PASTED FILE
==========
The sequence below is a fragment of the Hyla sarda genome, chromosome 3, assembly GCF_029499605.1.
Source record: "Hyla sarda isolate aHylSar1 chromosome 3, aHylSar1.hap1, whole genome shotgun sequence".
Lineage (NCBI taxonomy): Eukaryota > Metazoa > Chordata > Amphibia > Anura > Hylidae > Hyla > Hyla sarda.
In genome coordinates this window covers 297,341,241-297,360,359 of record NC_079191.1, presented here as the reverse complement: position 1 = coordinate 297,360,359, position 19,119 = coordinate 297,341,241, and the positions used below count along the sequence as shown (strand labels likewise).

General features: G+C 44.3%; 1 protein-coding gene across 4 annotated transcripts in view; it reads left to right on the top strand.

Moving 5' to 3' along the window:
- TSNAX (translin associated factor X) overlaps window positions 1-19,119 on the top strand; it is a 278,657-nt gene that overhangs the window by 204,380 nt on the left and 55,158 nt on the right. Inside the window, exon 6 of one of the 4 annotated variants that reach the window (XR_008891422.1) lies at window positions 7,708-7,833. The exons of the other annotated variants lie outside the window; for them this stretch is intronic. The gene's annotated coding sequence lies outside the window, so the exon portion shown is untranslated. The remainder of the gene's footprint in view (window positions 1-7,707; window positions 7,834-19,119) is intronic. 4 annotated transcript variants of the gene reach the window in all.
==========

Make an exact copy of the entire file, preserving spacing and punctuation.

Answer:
The sequence below is a fragment of the Hyla sarda genome, chromosome 3, assembly GCF_029499605.1.
Source record: "Hyla sarda isolate aHylSar1 chromosome 3, aHylSar1.hap1, whole genome shotgun sequence".
Lineage (NCBI taxonomy): Eukaryota > Metazoa > Chordata > Amphibia > Anura > Hylidae > Hyla > Hyla sarda.
In genome coordinates this window covers 297,341,241-297,360,359 of record NC_079191.1, presented here as the reverse complement: position 1 = coordinate 297,360,359, position 19,119 = coordinate 297,341,241, and the positions used below count along the sequence as shown (strand labels likewise).

General features: G+C 44.3%; 1 protein-coding gene across 4 annotated transcripts in view; it reads left to right on the top strand.

Moving 5' to 3' along the window:
- TSNAX (translin associated factor X) overlaps window positions 1-19,119 on the top strand; it is a 278,657-nt gene that overhangs the window by 204,380 nt on the left and 55,158 nt on the right. Inside the window, exon 6 of one of the 4 annotated variants that reach the window (XR_008891422.1) lies at window positions 7,708-7,833. The exons of the other annotated variants lie outside the window; for them this stretch is intronic. The gene's annotated coding sequence lies outside the window, so the exon portion shown is untranslated. The remainder of the gene's footprint in view (window positions 1-7,707; window positions 7,834-19,119) is intronic. 4 annotated transcript variants of the gene reach the window in all.